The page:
“I can think of fewer people better fit to lead this lecture series than the man we have with us tonight,” said Dean of the Eli Broad College of Business Sanjay Gupta as he opened the 2017 Warrington Lecture. Over 300 students packed an auditorium to hear from the man Gupta said inspires him, as well as businesses around the world to follow a value-based approach to business: Craig Menear, president and CEO of The Home Depot.

Edward and Jeannine James present Menear with a Warrington Lecture memento.

Edward and Jeannine James presented Menear with a Warrington Lecture memento.

The annual Warrington Lecture, established by Edward and Jeannine James to honor Jeannine’s father Sylvan Warrington, invites c-suite Spartan alumni back to campus to speak about ethics-related issues and topics for which they feel most passionate. Menear graduated from the Broad College in 1979 and has been in the retail industry ever since with the likes of Ikea, Builders Emporium, and Montgomery Ward. He joined Home Depot in 1997 and has served in his current leadership role since 2014.

This year, rather than a traditional speaking engagement, Gupta and Menear engaged in a conversational fireside chat (similar to a talk show) to have a more open conversation with one another and to engage with students in the audience. No topic was off limits, and Menear addressed tough questions related to diversity, disaster preparedness, and the challenges of stores in an e-commerce world.

Gupta and Menear's engaging conversation welcomed commentary and discussion with students.

Gupta and Menear’s engaging conversation welcomed commentary and discussion with students.

Speaking before a room on Millennials and Generation Z students, Menear explained how the new economy and digital revolution has impacted the brick-and-mortar retailer. “By nature, we aren’t an online company! These days, customers are in complete control, which has changed Home Depot’s model drastically,” Menear said. “Now, we need to make ‘coming to the store’ an experience for customers and have exactly what they want – while also balancing our online presence and engagement. For Home Depot, it’s now a blended experience,” he explained.

That customer experience is something that extends beyond the buying experience and into customers’ lives in the toughest of times. Gupta asked Menear how Home Depot, headquartered in Atlanta and within hurricane zone, was coping with recent disasters.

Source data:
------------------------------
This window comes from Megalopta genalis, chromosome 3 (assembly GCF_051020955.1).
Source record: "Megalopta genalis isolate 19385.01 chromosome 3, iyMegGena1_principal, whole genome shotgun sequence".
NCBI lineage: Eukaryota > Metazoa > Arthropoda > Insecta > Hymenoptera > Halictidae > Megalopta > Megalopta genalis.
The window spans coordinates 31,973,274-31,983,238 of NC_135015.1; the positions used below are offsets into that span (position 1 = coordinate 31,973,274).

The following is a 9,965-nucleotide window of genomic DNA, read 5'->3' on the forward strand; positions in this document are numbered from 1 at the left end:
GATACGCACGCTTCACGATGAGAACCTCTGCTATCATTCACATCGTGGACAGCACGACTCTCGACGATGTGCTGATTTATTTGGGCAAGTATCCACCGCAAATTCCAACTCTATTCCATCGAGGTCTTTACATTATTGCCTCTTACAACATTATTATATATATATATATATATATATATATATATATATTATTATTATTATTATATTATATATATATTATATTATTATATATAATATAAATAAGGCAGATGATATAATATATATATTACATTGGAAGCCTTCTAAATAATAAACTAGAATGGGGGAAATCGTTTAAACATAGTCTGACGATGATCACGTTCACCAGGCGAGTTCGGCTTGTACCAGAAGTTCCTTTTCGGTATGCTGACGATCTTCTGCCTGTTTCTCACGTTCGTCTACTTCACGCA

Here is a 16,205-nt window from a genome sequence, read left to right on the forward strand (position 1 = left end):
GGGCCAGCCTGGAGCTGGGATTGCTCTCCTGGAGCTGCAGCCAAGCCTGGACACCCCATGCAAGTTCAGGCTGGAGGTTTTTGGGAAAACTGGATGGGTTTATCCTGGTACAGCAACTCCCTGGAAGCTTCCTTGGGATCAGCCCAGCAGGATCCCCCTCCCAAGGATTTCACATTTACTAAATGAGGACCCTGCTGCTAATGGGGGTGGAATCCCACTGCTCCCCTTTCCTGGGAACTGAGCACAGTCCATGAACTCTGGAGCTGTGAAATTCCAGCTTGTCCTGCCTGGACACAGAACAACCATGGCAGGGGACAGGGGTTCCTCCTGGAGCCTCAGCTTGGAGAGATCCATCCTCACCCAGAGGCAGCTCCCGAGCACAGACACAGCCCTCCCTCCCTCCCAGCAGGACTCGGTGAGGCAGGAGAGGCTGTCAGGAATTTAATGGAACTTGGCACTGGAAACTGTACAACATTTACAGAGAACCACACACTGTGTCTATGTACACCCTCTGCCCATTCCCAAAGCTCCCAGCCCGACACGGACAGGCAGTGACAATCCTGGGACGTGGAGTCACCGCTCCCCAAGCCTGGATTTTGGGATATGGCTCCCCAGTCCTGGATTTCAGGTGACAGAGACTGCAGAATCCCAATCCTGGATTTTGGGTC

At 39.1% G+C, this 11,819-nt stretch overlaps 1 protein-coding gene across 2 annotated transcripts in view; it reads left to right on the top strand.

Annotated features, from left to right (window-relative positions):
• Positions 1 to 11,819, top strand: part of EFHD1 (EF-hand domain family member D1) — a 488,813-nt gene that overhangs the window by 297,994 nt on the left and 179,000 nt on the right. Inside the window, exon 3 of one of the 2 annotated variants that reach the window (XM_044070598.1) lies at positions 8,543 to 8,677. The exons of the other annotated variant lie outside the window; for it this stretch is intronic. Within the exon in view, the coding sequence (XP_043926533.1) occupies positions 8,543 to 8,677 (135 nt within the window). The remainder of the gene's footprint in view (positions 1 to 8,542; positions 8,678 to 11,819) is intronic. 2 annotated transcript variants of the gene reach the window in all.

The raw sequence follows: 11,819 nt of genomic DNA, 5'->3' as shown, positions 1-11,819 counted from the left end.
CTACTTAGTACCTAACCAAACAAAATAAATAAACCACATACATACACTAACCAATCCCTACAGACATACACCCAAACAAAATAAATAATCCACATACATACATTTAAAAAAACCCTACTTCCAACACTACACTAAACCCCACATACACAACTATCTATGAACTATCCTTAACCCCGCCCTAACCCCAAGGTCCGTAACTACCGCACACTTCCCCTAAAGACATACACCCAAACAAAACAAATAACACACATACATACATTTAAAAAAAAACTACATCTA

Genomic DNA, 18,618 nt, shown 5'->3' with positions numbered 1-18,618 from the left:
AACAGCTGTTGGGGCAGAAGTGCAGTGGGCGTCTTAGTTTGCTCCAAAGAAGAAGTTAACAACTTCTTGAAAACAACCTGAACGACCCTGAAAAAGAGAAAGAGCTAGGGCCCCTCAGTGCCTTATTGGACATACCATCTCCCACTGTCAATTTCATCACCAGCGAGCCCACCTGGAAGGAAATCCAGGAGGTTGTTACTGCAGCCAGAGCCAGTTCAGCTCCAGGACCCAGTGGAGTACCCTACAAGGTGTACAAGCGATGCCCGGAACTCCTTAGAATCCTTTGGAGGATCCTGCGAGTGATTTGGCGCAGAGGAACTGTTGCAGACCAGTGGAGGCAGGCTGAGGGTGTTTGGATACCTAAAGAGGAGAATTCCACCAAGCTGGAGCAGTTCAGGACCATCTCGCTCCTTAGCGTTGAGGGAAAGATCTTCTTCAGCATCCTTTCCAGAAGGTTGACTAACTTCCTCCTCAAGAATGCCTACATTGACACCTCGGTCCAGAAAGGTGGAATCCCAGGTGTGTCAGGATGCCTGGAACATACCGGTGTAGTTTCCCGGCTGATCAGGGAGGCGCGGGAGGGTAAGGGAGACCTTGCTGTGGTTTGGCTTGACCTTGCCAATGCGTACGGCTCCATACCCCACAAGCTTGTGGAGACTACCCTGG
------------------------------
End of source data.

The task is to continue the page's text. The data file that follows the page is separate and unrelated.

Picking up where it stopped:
“Things that we’re seeing today with hurricanes require our company to go all in and make sure our associates and our customers are safe. Home Depot was hit hard in 1992 with Hurricane Andrew, and ever since has had an extensive plan in place for our people and our communities,” Menear said. This includes a command center that monitors weather patterns and oversees relief efforts, deploying resources from stores to communities in need and support for store associates and their families. In fact, many Home Depot employees contribute to its foundation, which supports its associates’ families in need.

Perhaps what struck a chord most with the audience was Menear’s sincere passion for diversity and inclusion, and commitment to Home Depot associates. When Gupta asked Menear what he thought to be the “secret sauce to success” as a company and a leader, Menear responded simply with, “our culture.”

“Diversity is critical for us to understand the needs of our customers, and it brings different points of view to the table when you’re making decisions. Last year, 47 percent of Home Depot’s new hires were diverse. Diversity and inclusion is critical to understand our customers – whether that be communication style or speaking a different language, or understanding where our customers are coming from,” he said.

Reflecting on Home Depot’s regular employee events, which Menear attends regularly, he feels a tremendous sense of pride in the culture of the company and the associates supporting day-to-day life. “At these events, I hear from people who might have been in a bad spot before working for us, or who really needed something stable to keep them moving forward. They feel a sense of commitment and pride in working for us, and we feel the same for them. You root for them and for their success,” he said.

The customer-first and associated sense of pride is something felt throughout the company, which shows through the “pyramid-shaped” structure, Menear explained. “At the very top of our corporate structure are our customers, with associates directly following. These people keep us going and reinforce our culture and values,” he said. Referencing Home Depot’s trademark orange aprons, Menear said, “We are an ‘orange-blooded family’ from the top down and inside out, we really live and breathe these values and our people. That’s the secret sauce that will keep moving forward for years to come,” he said.